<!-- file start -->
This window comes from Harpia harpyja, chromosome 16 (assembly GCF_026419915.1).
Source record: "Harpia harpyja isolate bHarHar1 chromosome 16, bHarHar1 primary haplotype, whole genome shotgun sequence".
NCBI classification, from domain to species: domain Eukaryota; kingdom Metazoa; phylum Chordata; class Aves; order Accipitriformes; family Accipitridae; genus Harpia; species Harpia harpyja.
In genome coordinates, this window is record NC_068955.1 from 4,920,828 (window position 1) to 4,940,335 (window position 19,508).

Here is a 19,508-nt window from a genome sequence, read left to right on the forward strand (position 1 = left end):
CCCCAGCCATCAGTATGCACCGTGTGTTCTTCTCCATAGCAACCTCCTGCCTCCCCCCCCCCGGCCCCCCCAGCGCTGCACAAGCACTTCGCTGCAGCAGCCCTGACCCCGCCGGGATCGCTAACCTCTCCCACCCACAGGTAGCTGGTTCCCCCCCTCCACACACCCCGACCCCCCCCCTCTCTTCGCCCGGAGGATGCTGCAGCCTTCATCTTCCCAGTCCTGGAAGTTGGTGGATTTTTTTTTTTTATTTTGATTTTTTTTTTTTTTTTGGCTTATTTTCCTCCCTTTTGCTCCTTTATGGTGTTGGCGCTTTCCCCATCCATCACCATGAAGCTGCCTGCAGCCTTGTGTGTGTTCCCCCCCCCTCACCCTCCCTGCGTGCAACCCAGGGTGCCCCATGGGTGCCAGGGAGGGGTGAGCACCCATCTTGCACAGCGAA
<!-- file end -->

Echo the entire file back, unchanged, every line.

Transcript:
This window comes from Harpia harpyja, chromosome 16 (assembly GCF_026419915.1).
Source record: "Harpia harpyja isolate bHarHar1 chromosome 16, bHarHar1 primary haplotype, whole genome shotgun sequence".
NCBI classification, from domain to species: domain Eukaryota; kingdom Metazoa; phylum Chordata; class Aves; order Accipitriformes; family Accipitridae; genus Harpia; species Harpia harpyja.
In genome coordinates, this window is record NC_068955.1 from 4,920,828 (window position 1) to 4,940,335 (window position 19,508).

Here is a 19,508-nt window from a genome sequence, read left to right on the forward strand (position 1 = left end):
CCCCAGCCATCAGTATGCACCGTGTGTTCTTCTCCATAGCAACCTCCTGCCTCCCCCCCCCCGGCCCCCCCAGCGCTGCACAAGCACTTCGCTGCAGCAGCCCTGACCCCGCCGGGATCGCTAACCTCTCCCACCCACAGGTAGCTGGTTCCCCCCCTCCACACACCCCGACCCCCCCCCTCTCTTCGCCCGGAGGATGCTGCAGCCTTCATCTTCCCAGTCCTGGAAGTTGGTGGATTTTTTTTTTTTATTTTGATTTTTTTTTTTTTTTTGGCTTATTTTCCTCCCTTTTGCTCCTTTATGGTGTTGGCGCTTTCCCCATCCATCACCATGAAGCTGCCTGCAGCCTTGTGTGTGTTCCCCCCCCCTCACCCTCCCTGCGTGCAACCCAGGGTGCCCCATGGGTGCCAGGGAGGGGTGAGCACCCATCTTGCACAGCGAA